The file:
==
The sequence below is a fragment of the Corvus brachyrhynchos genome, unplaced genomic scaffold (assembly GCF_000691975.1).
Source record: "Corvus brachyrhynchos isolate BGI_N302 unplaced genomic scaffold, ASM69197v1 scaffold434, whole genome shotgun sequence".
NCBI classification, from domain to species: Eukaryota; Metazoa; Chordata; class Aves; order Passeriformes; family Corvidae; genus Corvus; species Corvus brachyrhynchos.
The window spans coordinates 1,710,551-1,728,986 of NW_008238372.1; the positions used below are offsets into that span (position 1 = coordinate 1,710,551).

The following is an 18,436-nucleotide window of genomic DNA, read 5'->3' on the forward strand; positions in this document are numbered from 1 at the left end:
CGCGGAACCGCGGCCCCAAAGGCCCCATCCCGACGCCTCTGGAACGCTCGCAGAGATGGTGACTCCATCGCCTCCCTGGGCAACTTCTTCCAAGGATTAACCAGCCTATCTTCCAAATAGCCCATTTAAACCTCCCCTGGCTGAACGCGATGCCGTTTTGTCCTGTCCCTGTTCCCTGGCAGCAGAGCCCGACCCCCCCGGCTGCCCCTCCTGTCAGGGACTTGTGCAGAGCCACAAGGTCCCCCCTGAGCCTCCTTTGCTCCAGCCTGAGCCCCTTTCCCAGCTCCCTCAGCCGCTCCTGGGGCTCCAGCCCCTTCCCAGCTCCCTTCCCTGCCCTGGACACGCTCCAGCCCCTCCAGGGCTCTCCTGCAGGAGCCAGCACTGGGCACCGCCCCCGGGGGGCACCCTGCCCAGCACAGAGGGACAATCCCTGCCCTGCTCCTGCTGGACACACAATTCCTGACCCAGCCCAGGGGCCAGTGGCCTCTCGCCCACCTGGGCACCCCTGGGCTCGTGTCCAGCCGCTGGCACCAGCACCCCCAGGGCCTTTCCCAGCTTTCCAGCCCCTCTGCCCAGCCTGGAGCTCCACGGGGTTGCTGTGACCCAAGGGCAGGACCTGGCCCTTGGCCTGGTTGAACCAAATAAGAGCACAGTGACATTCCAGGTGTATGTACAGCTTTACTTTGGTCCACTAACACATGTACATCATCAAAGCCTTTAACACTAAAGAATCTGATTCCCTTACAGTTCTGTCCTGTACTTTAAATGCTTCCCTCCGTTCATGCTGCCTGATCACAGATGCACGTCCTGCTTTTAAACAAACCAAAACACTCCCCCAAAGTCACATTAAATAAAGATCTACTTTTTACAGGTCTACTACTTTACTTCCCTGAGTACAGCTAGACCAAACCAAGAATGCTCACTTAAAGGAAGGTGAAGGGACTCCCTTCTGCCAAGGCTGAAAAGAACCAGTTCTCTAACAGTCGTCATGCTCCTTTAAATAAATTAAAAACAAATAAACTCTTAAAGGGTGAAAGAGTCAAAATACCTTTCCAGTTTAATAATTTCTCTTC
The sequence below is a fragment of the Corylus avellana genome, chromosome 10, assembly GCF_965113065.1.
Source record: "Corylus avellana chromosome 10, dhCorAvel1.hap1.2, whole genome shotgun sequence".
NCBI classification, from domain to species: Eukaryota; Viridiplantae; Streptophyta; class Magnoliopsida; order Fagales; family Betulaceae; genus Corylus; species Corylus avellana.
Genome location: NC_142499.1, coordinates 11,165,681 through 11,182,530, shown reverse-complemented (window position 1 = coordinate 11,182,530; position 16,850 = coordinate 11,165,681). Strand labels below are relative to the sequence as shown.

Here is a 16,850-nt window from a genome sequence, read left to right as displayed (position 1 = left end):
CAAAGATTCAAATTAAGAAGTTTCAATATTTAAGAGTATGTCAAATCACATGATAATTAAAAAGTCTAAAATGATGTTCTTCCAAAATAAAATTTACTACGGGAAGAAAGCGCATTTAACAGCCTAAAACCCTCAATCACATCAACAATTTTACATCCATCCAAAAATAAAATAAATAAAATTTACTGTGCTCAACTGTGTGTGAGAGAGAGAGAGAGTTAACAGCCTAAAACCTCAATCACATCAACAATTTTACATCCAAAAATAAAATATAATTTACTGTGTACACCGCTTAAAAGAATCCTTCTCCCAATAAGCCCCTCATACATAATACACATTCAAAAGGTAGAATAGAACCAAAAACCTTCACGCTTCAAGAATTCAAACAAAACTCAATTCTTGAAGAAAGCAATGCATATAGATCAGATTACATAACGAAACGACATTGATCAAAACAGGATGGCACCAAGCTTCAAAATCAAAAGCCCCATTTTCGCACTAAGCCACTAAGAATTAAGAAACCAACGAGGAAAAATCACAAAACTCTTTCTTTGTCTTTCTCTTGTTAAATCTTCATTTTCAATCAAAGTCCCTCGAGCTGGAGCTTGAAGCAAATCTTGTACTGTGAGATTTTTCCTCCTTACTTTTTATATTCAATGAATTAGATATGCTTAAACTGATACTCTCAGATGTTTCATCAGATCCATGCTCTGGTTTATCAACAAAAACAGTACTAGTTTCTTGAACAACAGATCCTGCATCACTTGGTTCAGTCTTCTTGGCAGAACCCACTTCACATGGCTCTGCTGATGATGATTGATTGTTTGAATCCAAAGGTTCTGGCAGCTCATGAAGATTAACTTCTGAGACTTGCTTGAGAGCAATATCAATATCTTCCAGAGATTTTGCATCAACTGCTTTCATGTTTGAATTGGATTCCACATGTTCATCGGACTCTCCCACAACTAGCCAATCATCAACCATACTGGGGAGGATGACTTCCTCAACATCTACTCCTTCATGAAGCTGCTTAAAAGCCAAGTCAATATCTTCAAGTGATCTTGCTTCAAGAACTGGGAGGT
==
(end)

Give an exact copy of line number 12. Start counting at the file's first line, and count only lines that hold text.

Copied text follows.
CAAAGATTCAAATTAAGAAGTTTCAATATTTAAGAGTATGTCAAATCACATGATAATTAAAAAGTCTAAAATGATGTTCTTCCAAAATAAAATTTACTACGGGAAGAAAGCGCATTTAACAGCCTAAAACCCTCAATCACATCAACAATTTTACATCCATCCAAAAATAAAATAAATAAAATTTACTGTGCTCAACTGTGTGTGAGAGAGAGAGAGAGTTAACAGCCTAAAACCTCAATCACATCAACAATTTTACATCCAAAAATAAAATATAATTTACTGTGTACACCGCTTAAAAGAATCCTTCTCCCAATAAGCCCCTCATACATAATACACATTCAAAAGGTAGAATAGAACCAAAAACCTTCACGCTTCAAGAATTCAAACAAAACTCAATTCTTGAAGAAAGCAATGCATATAGATCAGATTACATAACGAAACGACATTGATCAAAACAGGATGGCACCAAGCTTCAAAATCAAAAGCCCCATTTTCGCACTAAGCCACTAAGAATTAAGAAACCAACGAGGAAAAATCACAAAACTCTTTCTTTGTCTTTCTCTTGTTAAATCTTCATTTTCAATCAAAGTCCCTCGAGCTGGAGCTTGAAGCAAATCTTGTACTGTGAGATTTTTCCTCCTTACTTTTTATATTCAATGAATTAGATATGCTTAAACTGATACTCTCAGATGTTTCATCAGATCCATGCTCTGGTTTATCAACAAAAACAGTACTAGTTTCTTGAACAACAGATCCTGCATCACTTGGTTCAGTCTTCTTGGCAGAACCCACTTCACATGGCTCTGCTGATGATGATTGATTGTTTGAATCCAAAGGTTCTGGCAGCTCATGAAGATTAACTTCTGAGACTTGCTTGAGAGCAATATCAATATCTTCCAGAGATTTTGCATCAACTGCTTTCATGTTTGAATTGGATTCCACATGTTCATCGGACTCTCCCACAACTAGCCAATCATCAACCATACTGGGGAGGATGACTTCCTCAACATCTACTCCTTCATGAAGCTGCTTAAAAGCCAAGTCAATATCTTCAAGTGATCTTGCTTCAAGAACTGGGAGGT